There’s always been a Catch 22 situation when it comes to getting your foot on the first rung of the career ladder: can’t get a job without experience, can’t get experience without a job. Public Relations is no exception to many professions but what makes the situation even harder, quite apart from the fact that future PR talent now faces an almost insurmountable hurdle of undergraduate debt, is competition. Public Relations is one of the top three career choices for today’s graduates.
That’s the bad news. The good news is, whether you’re a fresh-out-of-school-or-uni graduate or even a junior PR wanting to advance your career, there ARE ways you can raise your profile, get ahead of the competition and generally make your first foothold a lot less slippery. Here are our top 5 tips for PR career success:
Do an internship: We can’t emphasise enough how important acquiring on-the-job training and work experience is for a wannabe PR, easily the best way to make you more attractive to prospective employers. Not only will it give you a practical understanding of PR (not just theory) in terms of day-to-day duties, but it will also help you decide what sector you are most suited to. Whilst most internships are offered on a voluntary basis, they add value to your CV that money can’t buy. After all, what’s a few weeks in a lifetime of career success?
Social media: With today’s proliferation of digital communication channels, be it Facebook, Twitter, LinkedIn, or blogs, being able to walk the talk is a must when it comes to social media. How an organisation manages its online reputation is at least as important as its offline media profile, so having a good understanding of how it works is vital for any prospective PR. Even if you don’t have your own blog or website, you should at least have an understanding of its wider PR implications.
Nose for news: Again, this is about having your finger on the pulse, understanding key issues facing today’s employers in whatever sector you are interested about. You should be reading news channels (print, online) relevant to sectors of interest, so if financial PR appeals, then the Financial Times should be your newspaper of choice; for corporate PR, then the Times etc., as well as trade magazines / outlets such as PR Week, Corp Comms, Gorkana, or PR Moment, for example. As a PR, you’ll be expected to have an opinion on today’s current affairs.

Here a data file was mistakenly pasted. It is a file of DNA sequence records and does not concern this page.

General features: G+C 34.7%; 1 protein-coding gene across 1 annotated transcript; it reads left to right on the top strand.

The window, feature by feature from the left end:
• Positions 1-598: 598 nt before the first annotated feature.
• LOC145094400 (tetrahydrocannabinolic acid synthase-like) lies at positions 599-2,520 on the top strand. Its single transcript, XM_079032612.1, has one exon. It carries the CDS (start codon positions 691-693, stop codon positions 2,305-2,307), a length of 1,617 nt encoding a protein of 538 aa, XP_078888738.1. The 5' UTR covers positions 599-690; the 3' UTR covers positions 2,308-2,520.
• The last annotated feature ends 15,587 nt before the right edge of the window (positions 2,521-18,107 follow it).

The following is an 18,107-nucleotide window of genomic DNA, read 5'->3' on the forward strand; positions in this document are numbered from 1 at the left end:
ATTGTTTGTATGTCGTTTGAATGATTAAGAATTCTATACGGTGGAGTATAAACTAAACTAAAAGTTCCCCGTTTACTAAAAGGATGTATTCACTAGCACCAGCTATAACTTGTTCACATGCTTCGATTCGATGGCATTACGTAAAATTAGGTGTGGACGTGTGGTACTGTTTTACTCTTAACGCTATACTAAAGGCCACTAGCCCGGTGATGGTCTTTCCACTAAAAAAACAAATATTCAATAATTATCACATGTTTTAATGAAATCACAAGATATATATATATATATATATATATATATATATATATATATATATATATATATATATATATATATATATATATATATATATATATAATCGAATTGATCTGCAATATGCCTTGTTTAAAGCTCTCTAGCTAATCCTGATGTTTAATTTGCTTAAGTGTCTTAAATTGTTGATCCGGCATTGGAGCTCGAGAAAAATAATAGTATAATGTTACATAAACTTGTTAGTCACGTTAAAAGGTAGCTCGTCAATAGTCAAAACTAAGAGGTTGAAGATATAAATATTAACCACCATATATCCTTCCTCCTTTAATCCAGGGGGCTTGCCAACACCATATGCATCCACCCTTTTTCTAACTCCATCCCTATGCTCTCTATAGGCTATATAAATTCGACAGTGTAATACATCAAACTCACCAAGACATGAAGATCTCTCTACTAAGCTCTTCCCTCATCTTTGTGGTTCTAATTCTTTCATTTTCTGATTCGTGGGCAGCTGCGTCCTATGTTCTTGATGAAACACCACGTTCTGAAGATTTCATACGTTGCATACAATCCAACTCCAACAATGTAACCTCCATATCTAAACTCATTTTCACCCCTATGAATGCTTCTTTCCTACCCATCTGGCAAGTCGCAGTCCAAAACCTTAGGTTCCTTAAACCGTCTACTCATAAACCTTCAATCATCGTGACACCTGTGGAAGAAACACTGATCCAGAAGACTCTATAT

Network: “It’s not what you know, it’s who you know”, might be an oversimplification, but it’s still true for PRs at any level. Attending industry events and seminars (online but very importantly, face-to-face, too) will help you accrue valuable insight into a variety of pressing PR issues, raise your profile amongst peers – and prospective employers- and generally keep you in the right place at the right time. And, as ambassadors of best practice, joining trade-relevant organisations such as the CIPR or the PRCA, perhaps attending the events or signing up to training they provide, will also help your career advancement from day one. The CIPR has some good advice and case studies in their ‘Careers in PR section’
The PR wish list: Personality is considered at least as important as your key skills by PR employers. As well as looking for evidence of creativity (ideas create news) and writing skills (you should have a portfolio of written work such as a blog, a school / uni / consumer newspaper article), key traits such as a can-do attitude, being a team player, being passionate about PR and your chosen sector and overall confidence are what employers look for most in junior account executives.